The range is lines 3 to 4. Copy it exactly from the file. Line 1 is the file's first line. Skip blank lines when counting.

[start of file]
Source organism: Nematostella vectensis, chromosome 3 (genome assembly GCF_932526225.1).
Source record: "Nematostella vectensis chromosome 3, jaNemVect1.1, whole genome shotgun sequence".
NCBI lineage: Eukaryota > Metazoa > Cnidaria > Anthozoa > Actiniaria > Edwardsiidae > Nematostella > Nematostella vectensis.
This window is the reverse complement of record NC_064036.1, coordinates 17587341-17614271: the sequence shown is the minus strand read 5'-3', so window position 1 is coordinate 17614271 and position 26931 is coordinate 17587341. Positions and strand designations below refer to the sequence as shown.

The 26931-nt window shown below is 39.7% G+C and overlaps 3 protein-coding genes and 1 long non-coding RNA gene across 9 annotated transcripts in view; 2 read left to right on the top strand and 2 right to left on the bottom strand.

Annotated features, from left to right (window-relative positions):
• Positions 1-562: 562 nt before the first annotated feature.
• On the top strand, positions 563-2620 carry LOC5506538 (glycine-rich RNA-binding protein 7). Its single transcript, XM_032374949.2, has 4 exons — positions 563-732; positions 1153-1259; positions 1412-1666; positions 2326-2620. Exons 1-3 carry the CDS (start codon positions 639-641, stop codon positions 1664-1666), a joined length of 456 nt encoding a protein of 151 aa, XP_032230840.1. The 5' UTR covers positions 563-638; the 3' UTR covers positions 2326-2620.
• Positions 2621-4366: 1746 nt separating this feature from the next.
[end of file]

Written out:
NCBI lineage: Eukaryota > Metazoa > Cnidaria > Anthozoa > Actiniaria > Edwardsiidae > Nematostella > Nematostella vectensis.
This window is the reverse complement of record NC_064036.1, coordinates 17587341-17614271: the sequence shown is the minus strand read 5'-3', so window position 1 is coordinate 17614271 and position 26931 is coordinate 17587341. Positions and strand designations below refer to the sequence as shown.